Mar 29, 2014

The Culture Variable in the Influence Equation

The Public Diplomacy Handbook, published by Routledge 2008.

Primacy-of-culture perspectives emphasize culture as the dominant variable in cross-cultural influence. Some observers believe that cognition, judgment, and influence processes are unique within cultures, and that Western influence research can not supply useful tools for other cultures.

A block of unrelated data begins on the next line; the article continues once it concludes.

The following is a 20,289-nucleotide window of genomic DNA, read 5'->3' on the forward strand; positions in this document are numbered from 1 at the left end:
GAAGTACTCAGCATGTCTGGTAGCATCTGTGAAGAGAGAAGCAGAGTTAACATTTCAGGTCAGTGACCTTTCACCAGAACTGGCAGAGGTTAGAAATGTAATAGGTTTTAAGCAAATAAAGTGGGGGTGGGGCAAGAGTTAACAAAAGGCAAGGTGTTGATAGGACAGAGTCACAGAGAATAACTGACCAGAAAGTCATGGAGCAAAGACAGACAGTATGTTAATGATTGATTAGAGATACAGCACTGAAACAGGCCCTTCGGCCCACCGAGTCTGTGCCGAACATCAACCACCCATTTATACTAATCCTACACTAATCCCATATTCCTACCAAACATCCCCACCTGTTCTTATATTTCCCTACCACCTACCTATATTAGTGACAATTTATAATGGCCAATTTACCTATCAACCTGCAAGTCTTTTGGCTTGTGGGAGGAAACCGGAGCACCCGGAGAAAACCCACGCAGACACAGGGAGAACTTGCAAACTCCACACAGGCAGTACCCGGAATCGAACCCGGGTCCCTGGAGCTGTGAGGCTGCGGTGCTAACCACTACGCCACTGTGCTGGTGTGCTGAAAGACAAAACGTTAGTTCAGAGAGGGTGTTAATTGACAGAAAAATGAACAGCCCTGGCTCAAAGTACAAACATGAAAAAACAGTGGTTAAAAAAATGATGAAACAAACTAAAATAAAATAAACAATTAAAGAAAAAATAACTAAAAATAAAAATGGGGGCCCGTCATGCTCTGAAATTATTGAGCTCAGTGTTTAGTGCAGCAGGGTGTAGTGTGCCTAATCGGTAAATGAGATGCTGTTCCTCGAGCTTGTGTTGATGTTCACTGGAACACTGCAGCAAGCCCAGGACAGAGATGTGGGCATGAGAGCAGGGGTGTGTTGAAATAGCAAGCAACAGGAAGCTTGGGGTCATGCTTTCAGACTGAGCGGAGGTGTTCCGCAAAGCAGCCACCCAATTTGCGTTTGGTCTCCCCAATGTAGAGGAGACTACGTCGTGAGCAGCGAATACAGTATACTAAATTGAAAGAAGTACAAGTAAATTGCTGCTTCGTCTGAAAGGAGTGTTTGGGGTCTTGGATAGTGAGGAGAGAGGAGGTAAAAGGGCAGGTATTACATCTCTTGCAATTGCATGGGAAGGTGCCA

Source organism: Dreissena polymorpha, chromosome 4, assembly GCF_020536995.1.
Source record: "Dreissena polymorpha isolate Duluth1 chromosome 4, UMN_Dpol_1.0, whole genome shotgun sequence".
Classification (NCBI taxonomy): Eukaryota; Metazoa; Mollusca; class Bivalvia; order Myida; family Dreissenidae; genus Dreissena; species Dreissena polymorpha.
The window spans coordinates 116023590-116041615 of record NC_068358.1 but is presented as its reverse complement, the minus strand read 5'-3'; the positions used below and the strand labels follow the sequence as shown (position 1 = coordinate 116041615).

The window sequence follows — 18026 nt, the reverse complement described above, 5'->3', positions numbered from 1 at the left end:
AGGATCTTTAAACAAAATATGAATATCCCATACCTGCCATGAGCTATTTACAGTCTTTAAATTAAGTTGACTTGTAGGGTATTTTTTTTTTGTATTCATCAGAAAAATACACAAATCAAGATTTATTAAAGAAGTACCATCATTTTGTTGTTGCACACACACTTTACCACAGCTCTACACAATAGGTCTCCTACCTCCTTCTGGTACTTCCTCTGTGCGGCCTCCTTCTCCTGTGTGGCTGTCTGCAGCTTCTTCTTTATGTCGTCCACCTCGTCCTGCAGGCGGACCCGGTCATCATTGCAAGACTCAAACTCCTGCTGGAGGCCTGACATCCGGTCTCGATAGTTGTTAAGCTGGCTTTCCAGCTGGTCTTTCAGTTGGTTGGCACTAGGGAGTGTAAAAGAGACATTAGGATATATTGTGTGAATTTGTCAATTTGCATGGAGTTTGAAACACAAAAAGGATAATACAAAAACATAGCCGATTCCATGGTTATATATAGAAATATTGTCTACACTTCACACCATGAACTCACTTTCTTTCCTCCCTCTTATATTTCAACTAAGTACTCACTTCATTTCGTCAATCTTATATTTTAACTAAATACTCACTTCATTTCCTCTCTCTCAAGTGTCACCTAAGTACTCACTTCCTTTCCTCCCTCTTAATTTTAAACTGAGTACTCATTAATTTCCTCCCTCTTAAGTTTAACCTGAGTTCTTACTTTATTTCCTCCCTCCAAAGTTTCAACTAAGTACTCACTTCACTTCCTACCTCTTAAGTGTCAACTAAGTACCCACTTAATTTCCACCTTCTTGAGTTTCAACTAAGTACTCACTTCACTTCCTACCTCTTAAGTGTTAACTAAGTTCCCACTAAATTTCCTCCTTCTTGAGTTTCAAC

The primacy-of-culture perspective calls for an increasing emphasis on culture, for cultural experts as campaign managers, and for the creation of indigenous canons of psychological research, as necessary to the successful exercise of intercultural influence. This paper offers a dissenting view, and calls for a rebalancing of the influence equation where culture is considered one important variable among many. Evidence is presented of persistent over-attribution to culture, of common human cognition, of universal influence tactics, and of successful influence campaigns conducted by agents who are neither indigenous nor cultural experts. One section is devoted to universals that masquerade as cultural specifics, and another to intercultural replications of classic Western influence research. This paper posits that a closer focus on culture implies a further reduction of attention to other important elements of the influence equation, particularly universals, environmental inducements and constraints, and group variables other than culture. It questions whether redoubling the effort on cultural understanding will continue to yield more successful cross-cultural influence, or whether an approach incorporating more balanced paradigms from influence psychology will ultimately prove more effective. The paper concludes with five generalities regarding the role of culture in the influence equation.

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